During phase 3, students each assume a third role, with the Presenter continuing as before. The Reflector this time does three things: paraphrases, asks questions to clarify, and identifies any emotions that the Presenter might have exhibited (such as excitement, frustration, confusion, or disagreement). This step adds empathy with a fellow learner to the interaction. The Observer completes the activity as before, commenting on the paraphrasing, clarifying, and empathizing.

Step 3: A third paired review activity involves students approaching the material as if they were an expert explaining the new content to a novice. The expert must talk about the material so that a person not knowledgeable with the information can understand it. Unfamiliar concepts and vocabulary have to be “translated” so that they make sense to the novice.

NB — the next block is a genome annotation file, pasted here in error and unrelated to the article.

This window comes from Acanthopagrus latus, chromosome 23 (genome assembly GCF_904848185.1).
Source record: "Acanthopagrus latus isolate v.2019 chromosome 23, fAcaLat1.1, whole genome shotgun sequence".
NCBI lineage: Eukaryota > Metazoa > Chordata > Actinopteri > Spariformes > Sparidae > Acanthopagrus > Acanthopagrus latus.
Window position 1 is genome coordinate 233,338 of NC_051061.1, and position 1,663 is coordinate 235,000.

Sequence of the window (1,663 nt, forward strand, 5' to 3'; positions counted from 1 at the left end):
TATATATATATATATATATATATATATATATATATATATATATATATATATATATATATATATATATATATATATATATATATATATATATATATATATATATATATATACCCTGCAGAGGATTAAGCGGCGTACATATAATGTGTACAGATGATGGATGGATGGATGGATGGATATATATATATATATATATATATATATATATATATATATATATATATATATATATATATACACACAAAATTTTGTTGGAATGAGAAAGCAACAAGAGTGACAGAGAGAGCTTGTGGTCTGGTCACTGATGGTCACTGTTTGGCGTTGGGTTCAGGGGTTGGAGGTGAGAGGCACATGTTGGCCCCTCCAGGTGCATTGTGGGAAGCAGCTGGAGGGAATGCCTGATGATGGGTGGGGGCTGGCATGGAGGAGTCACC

The novice asks clarifying questions and then repeats what is understood about the content to the expert, who verifies that the novice has gotten it right and clears up any misunderstandings.

As students become more independent, they can practice this “expert” role with people not in the class. For example, a student studying chemistry might explain the day’s concepts to her mother each evening. Her challenge is to translate the technical language of chemistry into layman terms. If her mother can understand the material, the student knows that she has successfully paraphrased it.


Paired review activities help students internalize the importance of reflecting upon and personalizing their learning. Other advantages include:

  • Students are reminded that merely completing assignments is often not sufficient for learning new material.
  • Students are encouraged to use their classmates to help them clarify and remember new information.
  • These activities can also be used for eliciting student knowledge about a topic before introducing a new lesson.